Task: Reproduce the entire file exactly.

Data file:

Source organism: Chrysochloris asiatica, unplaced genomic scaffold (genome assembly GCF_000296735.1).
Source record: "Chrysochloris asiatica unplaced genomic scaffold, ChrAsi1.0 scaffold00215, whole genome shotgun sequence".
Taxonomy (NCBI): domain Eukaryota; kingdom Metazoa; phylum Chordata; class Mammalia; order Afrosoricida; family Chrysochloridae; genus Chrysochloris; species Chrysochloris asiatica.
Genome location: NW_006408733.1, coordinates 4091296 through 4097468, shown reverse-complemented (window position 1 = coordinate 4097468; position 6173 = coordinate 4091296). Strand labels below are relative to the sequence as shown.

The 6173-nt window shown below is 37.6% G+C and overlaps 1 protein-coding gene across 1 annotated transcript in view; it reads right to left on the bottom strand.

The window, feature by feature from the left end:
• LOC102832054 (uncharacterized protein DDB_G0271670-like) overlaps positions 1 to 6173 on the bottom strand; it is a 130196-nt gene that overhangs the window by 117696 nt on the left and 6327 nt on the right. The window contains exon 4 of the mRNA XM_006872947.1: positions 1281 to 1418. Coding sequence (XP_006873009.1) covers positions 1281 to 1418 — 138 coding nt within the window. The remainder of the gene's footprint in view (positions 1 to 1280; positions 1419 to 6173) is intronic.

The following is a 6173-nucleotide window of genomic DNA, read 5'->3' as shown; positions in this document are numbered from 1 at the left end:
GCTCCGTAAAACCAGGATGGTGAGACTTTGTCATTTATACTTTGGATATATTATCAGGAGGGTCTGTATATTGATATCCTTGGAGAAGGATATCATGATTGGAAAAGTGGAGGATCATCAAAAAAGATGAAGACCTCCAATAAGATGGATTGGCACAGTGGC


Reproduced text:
Source organism: Chrysochloris asiatica, unplaced genomic scaffold (genome assembly GCF_000296735.1).
Source record: "Chrysochloris asiatica unplaced genomic scaffold, ChrAsi1.0 scaffold00215, whole genome shotgun sequence".
Taxonomy (NCBI): domain Eukaryota; kingdom Metazoa; phylum Chordata; class Mammalia; order Afrosoricida; family Chrysochloridae; genus Chrysochloris; species Chrysochloris asiatica.
Genome location: NW_006408733.1, coordinates 4091296 through 4097468, shown reverse-complemented (window position 1 = coordinate 4097468; position 6173 = coordinate 4091296). Strand labels below are relative to the sequence as shown.

The 6173-nt window shown below is 37.6% G+C and overlaps 1 protein-coding gene across 1 annotated transcript in view; it reads right to left on the bottom strand.

The window, feature by feature from the left end:
• LOC102832054 (uncharacterized protein DDB_G0271670-like) overlaps positions 1 to 6173 on the bottom strand; it is a 130196-nt gene that overhangs the window by 117696 nt on the left and 6327 nt on the right. The window contains exon 4 of the mRNA XM_006872947.1: positions 1281 to 1418. Coding sequence (XP_006873009.1) covers positions 1281 to 1418 — 138 coding nt within the window. The remainder of the gene's footprint in view (positions 1 to 1280; positions 1419 to 6173) is intronic.

The following is a 6173-nucleotide window of genomic DNA, read 5'->3' as shown; positions in this document are numbered from 1 at the left end:
GCTCCGTAAAACCAGGATGGTGAGACTTTGTCATTTATACTTTGGATATATTATCAGGAGGGTCTGTATATTGATATCCTTGGAGAAGGATATCATGATTGGAAAAGTGGAGGATCATCAAAAAAGATGAAGACCTCCAATAAGATGGATTGGCACAGTGGC